Sunday, May 01, 2011

Theatre Review: Royal Gala Performance of Macbeth, Royal Shakespeare Theatre, Stratford Saturday 30 April 2011

The Scottish Play: a dark tale about the ursurping of Kings; about blood feuds between families; about the murder of husbands, wives, families and servants; about bloody deeds and bloody thoughts; of the instability of countries and belief.

Perfect then as a follow-up to THAT event on Friday 29 April 2011, especially with HRH Prince of Wales in the audience as the President of the Royal Shakespeare Company. Michael Boyd's efforts to josh at the end of the play didn't feel THAT convincing...

The play itself is a rather curious production, but fascinating to see: Jonathan Slinger is great as the titular king, tortured by doubts at various points, trying but not entirely believing in the prophecies that grant him power. The transformation of the witches is weird on many levels, but I rather liked this envisaging of them as it made an unnerving contrast to regular interpretations of the Weird Sisters (hey: I read the Sandman novels and they make play with variations of these characters). Certainly, the creepy-factor is upped and then some to change the witches in this way, though I'm still a bit too freshly believing in the magisterial version of Macbeth with Patrick Stewart to be totally convinced. (Indeed, in that respect what WAS really nice was to see the reappearance of the excellent Scott Handy as Ross: brilliant performance.) There are many good performances in this production, not least from Steve Toussaint who had been so good in the Nottingham Twelfth Night production we saw last year. (Which I shamefully do not seem to have reviewed).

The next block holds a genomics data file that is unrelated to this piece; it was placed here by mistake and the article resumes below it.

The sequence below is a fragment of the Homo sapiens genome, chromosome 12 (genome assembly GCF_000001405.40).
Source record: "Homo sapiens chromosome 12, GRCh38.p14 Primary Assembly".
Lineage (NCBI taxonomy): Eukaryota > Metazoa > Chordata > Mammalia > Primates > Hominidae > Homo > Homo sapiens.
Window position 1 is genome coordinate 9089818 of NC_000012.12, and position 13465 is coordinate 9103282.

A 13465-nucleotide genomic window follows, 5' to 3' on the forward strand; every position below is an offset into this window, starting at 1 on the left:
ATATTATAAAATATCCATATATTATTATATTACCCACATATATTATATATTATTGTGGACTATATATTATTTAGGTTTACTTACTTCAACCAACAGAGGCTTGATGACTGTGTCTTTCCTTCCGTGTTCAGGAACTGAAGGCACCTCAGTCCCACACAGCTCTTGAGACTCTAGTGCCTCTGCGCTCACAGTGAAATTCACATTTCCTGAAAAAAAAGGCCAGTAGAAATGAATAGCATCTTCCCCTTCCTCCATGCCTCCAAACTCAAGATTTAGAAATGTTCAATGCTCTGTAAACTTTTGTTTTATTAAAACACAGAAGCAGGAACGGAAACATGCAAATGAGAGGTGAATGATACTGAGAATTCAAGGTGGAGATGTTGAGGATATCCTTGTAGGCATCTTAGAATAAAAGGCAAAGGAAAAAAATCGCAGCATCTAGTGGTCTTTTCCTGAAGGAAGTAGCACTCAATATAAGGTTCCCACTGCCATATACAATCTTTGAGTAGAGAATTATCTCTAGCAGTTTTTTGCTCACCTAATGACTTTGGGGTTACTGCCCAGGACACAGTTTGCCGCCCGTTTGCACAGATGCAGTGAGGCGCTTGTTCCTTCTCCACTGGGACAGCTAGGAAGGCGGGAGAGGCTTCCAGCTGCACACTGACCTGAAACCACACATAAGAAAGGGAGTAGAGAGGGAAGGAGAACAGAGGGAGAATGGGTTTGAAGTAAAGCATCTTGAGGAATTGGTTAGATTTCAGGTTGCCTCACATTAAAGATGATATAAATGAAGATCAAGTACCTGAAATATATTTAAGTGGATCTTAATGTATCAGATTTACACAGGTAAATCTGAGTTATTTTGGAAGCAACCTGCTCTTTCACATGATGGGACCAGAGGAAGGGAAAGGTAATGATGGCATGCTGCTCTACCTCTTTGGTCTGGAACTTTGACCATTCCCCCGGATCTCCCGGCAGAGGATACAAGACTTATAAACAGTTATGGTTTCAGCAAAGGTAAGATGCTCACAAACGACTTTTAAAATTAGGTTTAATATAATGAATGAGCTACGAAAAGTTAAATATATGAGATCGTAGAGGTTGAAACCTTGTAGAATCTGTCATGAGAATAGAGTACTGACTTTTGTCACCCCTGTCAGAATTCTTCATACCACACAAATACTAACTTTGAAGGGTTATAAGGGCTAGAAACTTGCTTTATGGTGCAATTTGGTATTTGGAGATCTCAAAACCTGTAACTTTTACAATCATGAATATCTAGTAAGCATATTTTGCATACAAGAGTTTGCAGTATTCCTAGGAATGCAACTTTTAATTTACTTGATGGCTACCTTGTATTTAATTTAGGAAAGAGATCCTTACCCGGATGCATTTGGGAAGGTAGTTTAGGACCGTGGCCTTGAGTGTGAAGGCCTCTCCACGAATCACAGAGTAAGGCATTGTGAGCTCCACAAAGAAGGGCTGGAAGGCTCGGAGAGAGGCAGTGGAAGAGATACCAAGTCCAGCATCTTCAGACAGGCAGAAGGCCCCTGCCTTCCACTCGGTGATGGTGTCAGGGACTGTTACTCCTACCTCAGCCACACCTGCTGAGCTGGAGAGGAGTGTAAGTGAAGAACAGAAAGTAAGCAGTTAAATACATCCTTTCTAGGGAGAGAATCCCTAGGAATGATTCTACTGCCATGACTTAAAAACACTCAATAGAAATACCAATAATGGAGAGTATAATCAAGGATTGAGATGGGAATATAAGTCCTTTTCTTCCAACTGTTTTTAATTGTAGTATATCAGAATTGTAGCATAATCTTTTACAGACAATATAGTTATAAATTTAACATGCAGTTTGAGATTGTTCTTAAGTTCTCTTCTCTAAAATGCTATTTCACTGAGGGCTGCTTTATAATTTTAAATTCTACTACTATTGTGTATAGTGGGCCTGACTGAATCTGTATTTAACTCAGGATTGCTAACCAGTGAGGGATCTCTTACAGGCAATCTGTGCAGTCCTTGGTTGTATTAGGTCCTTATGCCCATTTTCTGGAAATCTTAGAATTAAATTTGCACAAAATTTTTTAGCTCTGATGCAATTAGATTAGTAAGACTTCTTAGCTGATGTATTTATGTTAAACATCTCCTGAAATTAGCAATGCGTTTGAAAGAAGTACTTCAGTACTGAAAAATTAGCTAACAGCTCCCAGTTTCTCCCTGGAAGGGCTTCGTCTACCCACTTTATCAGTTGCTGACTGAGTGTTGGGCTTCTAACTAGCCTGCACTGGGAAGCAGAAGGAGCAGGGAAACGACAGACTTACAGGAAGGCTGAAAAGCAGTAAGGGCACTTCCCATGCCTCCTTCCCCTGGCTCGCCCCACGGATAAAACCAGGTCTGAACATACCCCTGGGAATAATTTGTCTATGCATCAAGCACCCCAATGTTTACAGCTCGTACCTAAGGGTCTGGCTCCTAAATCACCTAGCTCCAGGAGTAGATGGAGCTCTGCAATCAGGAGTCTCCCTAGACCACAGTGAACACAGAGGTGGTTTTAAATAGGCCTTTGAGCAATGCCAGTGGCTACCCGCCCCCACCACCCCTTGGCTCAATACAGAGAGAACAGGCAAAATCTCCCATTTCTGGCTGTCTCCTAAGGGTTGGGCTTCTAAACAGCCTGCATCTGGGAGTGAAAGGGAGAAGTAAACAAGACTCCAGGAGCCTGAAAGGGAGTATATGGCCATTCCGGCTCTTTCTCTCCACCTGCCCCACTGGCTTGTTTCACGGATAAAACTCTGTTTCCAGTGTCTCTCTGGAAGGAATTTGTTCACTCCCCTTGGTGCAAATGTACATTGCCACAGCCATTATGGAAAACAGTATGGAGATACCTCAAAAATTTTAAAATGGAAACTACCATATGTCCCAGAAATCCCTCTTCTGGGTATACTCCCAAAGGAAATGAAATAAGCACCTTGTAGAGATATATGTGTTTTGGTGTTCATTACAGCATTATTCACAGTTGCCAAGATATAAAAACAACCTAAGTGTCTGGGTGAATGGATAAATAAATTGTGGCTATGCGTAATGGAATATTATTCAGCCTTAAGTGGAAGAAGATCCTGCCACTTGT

The music, as ever in RSC productions, was wonderful: all hail our three cello players with Craig Armstrong's music. Haunting and brittle in turn. The sets also are wonderfully conceived - not least the additional entrance available at the back of the stage at balcony level. And the use of the broken/complete stained glass windows was magical.

Definitely worth seeing, though perhaps unlikely to win plaudits as a best ever Macbeth.

Plenty of nobs in the audience, and we probably could have blagged our way up to the do afterwards had we been so inclined. (or not - security felt v discrete). We never actually saw HRH - we were in the circle, facing the stage, but he was clearly seated underneath us due to the turning of heads in that direction at various moments. There was even some efforts being made at surreptitious photo taking by excited attendees. Rather amusing to watch from above.

Prince meets children

Reviews will spoiler particular casting decisions but it depends if you're attending.

Guardian Review
Telegraph Review
Stage Review

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